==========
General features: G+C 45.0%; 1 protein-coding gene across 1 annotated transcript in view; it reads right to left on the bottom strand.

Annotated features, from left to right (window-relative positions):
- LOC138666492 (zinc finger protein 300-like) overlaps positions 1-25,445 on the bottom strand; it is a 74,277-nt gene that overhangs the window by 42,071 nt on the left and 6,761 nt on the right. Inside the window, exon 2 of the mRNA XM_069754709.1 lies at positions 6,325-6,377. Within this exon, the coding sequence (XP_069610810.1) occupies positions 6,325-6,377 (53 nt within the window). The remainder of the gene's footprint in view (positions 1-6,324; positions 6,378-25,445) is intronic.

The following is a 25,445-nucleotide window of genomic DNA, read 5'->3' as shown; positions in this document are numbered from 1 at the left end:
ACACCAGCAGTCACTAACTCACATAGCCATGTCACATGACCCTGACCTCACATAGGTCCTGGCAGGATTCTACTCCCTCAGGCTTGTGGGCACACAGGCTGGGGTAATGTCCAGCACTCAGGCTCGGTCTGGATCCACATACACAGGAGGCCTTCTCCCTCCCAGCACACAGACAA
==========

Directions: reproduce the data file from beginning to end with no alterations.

General features: G+C 45.0%; 1 protein-coding gene across 1 annotated transcript in view; it reads right to left on the bottom strand.

Annotated features, from left to right (window-relative positions):
- LOC138666492 (zinc finger protein 300-like) overlaps positions 1-25,445 on the bottom strand; it is a 74,277-nt gene that overhangs the window by 42,071 nt on the left and 6,761 nt on the right. Inside the window, exon 2 of the mRNA XM_069754709.1 lies at positions 6,325-6,377. Within this exon, the coding sequence (XP_069610810.1) occupies positions 6,325-6,377 (53 nt within the window). The remainder of the gene's footprint in view (positions 1-6,324; positions 6,378-25,445) is intronic.

The following is a 25,445-nucleotide window of genomic DNA, read 5'->3' as shown; positions in this document are numbered from 1 at the left end:
ACACCAGCAGTCACTAACTCACATAGCCATGTCACATGACCCTGACCTCACATAGGTCCTGGCAGGATTCTACTCCCTCAGGCTTGTGGGCACACAGGCTGGGGTAATGTCCAGCACTCAGGCTCGGTCTGGATCCACATACACAGGAGGCCTTCTCCCTCCCAGCACACAGACAA